Disability Expert Witness Testimony Admitted Citing Extensive Experience in Special Education Litigation

Disability Expert Witness Testimony Admitted Citing Extensive Experience in Special Education Litigation

North East Independent School District (NEISD) appealed the administrative decision by a Special Education Hearing Officer (SEHO) in favor of the minor student I.M., who qualifies for special education services due to autism and an intellectual disability. Following an evidentiary hearing, the SEHO determined that the NEISD had failed to provide I.M. with a free appropriate public education (FAPE) in violation of the Individuals with Disabilities Education Act (IDEA). As a remedy, the SEHO ordered NEISD to provide Extended School Year services to I.M. during the summer of 2023.

In response to the SEHO decision, NEISD contended that the decision was legally erroneous and lacked support from the evidence presented during the hearing. NEISD sought an order from the Court to reverse and vacate the SEHO decision.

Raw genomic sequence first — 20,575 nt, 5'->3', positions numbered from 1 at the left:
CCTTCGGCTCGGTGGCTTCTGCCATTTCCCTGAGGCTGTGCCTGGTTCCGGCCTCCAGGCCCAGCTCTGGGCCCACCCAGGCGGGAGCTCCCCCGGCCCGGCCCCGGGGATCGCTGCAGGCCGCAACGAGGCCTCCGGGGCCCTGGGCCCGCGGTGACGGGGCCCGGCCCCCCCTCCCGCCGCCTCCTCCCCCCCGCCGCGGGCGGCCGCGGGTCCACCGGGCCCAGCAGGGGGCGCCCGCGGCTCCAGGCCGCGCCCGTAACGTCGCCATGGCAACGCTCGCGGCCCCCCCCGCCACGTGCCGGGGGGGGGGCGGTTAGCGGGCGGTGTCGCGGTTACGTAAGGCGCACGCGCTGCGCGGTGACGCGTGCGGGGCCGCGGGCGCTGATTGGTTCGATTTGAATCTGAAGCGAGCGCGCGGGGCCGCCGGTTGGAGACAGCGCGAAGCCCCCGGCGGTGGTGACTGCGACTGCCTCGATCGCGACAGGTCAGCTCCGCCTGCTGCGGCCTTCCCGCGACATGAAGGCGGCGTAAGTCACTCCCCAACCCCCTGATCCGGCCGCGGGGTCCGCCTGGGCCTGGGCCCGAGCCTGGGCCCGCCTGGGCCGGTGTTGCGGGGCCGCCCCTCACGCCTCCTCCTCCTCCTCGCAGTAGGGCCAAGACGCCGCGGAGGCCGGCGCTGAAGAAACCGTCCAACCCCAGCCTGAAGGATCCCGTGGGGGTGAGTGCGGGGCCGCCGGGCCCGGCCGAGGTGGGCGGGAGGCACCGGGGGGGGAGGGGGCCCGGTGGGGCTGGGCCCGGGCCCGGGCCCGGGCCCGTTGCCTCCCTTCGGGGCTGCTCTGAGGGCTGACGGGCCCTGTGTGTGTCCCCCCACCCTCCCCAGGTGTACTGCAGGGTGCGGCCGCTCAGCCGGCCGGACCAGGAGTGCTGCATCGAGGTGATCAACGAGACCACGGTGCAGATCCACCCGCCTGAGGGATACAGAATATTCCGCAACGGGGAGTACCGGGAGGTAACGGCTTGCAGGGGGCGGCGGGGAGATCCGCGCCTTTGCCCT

I.M., represented by his mother as the next friend, counterclaimed against NEISD, seeking attorney’s fees under the IDEA as the prevailing party in the administrative proceedings.

Both parties submitted cross motions for summary judgment to the District Court. The motions addressed two primary issues: firstly, whether I.M. had indeed received a FAPE from NEISD, and secondly, whether I.M. was entitled to the requested amount of attorney’s fees. The latter consideration involved a discussion on whether the fee request should be reduced based on I.M.’s relative success in the administrative proceedings and the outcomes of settlement negotiations between the parties. These motions are fully briefed and ripe for a ruling by the District Court. 

NEISD sought the Court’s consideration of additional evidence beyond the administrative record, specifically a three-page investigatory letter from the Department of Justice (DOJ) dated October 24, 2023. This letter was addressed to NEISD and pertained to a complaint filed with the U.S. Attorney’s Office by I.M.’s parents subsequent to the SEHO hearing. The complaint alleged a violation of the Americans with Disabilities Act (ADA).